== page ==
An advertising agency, a car dealership and three big four network affiliates in Las Vegas are being accused by the fourth of covering a story about a liquidation vehicle sale as part of an advertising package. The complainant has taken its gripe to the FCC.
The complaining station is Sunbelt’s NBC KVBC. The implicated agency is Arrowhead Advertising; United Dodge Chrysler Jeep is the dealer; and the stations are Meredith’s Fox KVVU; Landmark’s CBS KLAS; and Journal’s ABC KTNV.
KVBC contends that Arrowhead approached it about running advertisements for the dealership, which was one of the many being closed by Chrysler. It wanted straight news stories about the dealer’s attempt to sell off its inventory, including on-site interviews. When the station said it was against the law to guarantee news coverage, it was left off the buy. KVBC contends that later, Arrowhead approached about a different dealership with a similar request, and said that KVBC’s refusal to play ball the first time is what kept it off the buy.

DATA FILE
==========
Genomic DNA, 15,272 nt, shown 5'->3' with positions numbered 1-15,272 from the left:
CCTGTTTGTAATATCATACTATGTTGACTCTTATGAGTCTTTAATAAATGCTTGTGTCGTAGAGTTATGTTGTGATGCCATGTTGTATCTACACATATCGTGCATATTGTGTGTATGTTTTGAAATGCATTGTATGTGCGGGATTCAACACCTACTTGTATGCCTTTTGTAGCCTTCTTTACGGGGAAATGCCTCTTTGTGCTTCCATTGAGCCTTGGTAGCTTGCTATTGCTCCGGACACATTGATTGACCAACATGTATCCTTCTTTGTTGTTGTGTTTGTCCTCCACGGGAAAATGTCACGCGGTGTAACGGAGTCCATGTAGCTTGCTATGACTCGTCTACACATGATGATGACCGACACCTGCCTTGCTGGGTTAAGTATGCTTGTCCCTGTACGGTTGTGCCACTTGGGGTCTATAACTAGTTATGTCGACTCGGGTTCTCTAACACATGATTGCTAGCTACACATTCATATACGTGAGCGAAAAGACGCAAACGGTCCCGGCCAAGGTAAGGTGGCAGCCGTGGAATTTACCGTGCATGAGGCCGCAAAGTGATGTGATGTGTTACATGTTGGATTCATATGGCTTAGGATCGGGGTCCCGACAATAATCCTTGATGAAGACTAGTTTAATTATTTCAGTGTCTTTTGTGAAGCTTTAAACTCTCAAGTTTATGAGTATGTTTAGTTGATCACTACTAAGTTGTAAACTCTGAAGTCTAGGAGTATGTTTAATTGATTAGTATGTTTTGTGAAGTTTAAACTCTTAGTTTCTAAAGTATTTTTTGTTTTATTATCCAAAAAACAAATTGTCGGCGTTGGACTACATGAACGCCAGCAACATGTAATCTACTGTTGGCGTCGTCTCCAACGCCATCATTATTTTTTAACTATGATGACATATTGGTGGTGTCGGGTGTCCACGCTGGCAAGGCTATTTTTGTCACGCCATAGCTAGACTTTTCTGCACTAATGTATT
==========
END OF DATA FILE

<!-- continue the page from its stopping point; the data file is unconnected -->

As for implicating the other three stations, it appears that KVBC is implying that since all three ran news stories between 5/22/09 and 6/22/09 that they did accept Arrowhead’s terms.
According to the Las Vegas Review-Journal, the complaint specifically says that they “knowingly entered into agreements and understandings with Arrowhead Advertising … and United Dodge Chrysler Jeep … for the production and airing of advertisements in the form of on-site interviews promoting the liquidation sale of cars whose franchise had been cancelled by Chrysler Corporation.” It charged that news programming was aired in exchange for the ad buys.
All three stations strongly denied the charges, and Arrowhead said they were “unequivocally false.” The agency said it that the Chrysler story was very hot at the time and reporters were calling there, not the other way around. It said KVBC was left off the buys because of poor ratings. Arrowhead also said it was aware of the separation required between media news and sales departments and would not do anything to disrespect it.
The Review-Journal noted, however, that KVBC was second in news at 5PM and 11PM and #1 at 6PM.
RBR-TVBR observation: KVBC may have an idea about how its own negotiations for the advertising package went, but there is no way on this planet that an FCC official, judge or other authority is going to allow the station to extrapolate those negotiations onto another station without hard evidence. If KVBC has no more than emails between itself and the agency, that still adds up to nothing (except maybe hearsay — and still nothing) against the other stations, and therefore no case at all. We will be very surprised if this one goes anywhere but nowhere.